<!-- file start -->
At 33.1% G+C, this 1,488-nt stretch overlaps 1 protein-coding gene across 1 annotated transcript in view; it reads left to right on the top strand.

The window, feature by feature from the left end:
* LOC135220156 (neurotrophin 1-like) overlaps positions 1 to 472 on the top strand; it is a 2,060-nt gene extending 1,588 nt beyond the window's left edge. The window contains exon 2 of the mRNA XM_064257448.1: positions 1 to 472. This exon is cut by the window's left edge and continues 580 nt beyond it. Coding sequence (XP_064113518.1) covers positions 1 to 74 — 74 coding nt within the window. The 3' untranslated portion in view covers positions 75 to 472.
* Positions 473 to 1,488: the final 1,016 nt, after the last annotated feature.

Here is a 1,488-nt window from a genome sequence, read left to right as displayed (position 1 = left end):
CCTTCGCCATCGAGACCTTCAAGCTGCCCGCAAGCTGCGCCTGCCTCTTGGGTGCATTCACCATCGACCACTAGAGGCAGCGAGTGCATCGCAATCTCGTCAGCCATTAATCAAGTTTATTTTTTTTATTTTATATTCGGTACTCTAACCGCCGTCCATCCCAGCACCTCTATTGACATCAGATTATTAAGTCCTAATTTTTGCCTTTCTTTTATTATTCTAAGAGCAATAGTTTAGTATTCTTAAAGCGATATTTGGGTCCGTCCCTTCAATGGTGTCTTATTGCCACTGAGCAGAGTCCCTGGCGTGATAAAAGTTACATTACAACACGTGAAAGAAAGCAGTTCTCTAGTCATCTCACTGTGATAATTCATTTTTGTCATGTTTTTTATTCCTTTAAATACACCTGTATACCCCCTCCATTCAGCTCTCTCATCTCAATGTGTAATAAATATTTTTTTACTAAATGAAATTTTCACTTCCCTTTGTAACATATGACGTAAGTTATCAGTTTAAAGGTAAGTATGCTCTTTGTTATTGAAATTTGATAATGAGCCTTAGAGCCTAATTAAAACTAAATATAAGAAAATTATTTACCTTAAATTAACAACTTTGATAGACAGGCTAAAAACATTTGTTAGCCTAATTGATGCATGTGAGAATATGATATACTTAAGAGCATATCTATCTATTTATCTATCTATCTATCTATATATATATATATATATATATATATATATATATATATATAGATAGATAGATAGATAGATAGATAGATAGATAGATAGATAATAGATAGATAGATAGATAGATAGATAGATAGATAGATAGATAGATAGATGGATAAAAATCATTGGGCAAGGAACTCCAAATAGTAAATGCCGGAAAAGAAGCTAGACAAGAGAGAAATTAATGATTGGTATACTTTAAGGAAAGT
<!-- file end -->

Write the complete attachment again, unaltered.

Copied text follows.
At 33.1% G+C, this 1,488-nt stretch overlaps 1 protein-coding gene across 1 annotated transcript in view; it reads left to right on the top strand.

The window, feature by feature from the left end:
* LOC135220156 (neurotrophin 1-like) overlaps positions 1 to 472 on the top strand; it is a 2,060-nt gene extending 1,588 nt beyond the window's left edge. The window contains exon 2 of the mRNA XM_064257448.1: positions 1 to 472. This exon is cut by the window's left edge and continues 580 nt beyond it. Coding sequence (XP_064113518.1) covers positions 1 to 74 — 74 coding nt within the window. The 3' untranslated portion in view covers positions 75 to 472.
* Positions 473 to 1,488: the final 1,016 nt, after the last annotated feature.

Here is a 1,488-nt window from a genome sequence, read left to right as displayed (position 1 = left end):
CCTTCGCCATCGAGACCTTCAAGCTGCCCGCAAGCTGCGCCTGCCTCTTGGGTGCATTCACCATCGACCACTAGAGGCAGCGAGTGCATCGCAATCTCGTCAGCCATTAATCAAGTTTATTTTTTTTATTTTATATTCGGTACTCTAACCGCCGTCCATCCCAGCACCTCTATTGACATCAGATTATTAAGTCCTAATTTTTGCCTTTCTTTTATTATTCTAAGAGCAATAGTTTAGTATTCTTAAAGCGATATTTGGGTCCGTCCCTTCAATGGTGTCTTATTGCCACTGAGCAGAGTCCCTGGCGTGATAAAAGTTACATTACAACACGTGAAAGAAAGCAGTTCTCTAGTCATCTCACTGTGATAATTCATTTTTGTCATGTTTTTTATTCCTTTAAATACACCTGTATACCCCCTCCATTCAGCTCTCTCATCTCAATGTGTAATAAATATTTTTTTACTAAATGAAATTTTCACTTCCCTTTGTAACATATGACGTAAGTTATCAGTTTAAAGGTAAGTATGCTCTTTGTTATTGAAATTTGATAATGAGCCTTAGAGCCTAATTAAAACTAAATATAAGAAAATTATTTACCTTAAATTAACAACTTTGATAGACAGGCTAAAAACATTTGTTAGCCTAATTGATGCATGTGAGAATATGATATACTTAAGAGCATATCTATCTATTTATCTATCTATCTATCTATATATATATATATATATATATATATATATATATATATATAGATAGATAGATAGATAGATAGATAGATAGATAGATAGATAATAGATAGATAGATAGATAGATAGATAGATAGATAGATAGATAGATAGATGGATAAAAATCATTGGGCAAGGAACTCCAAATAGTAAATGCCGGAAAAGAAGCTAGACAAGAGAGAAATTAATGATTGGTATACTTTAAGGAAAGT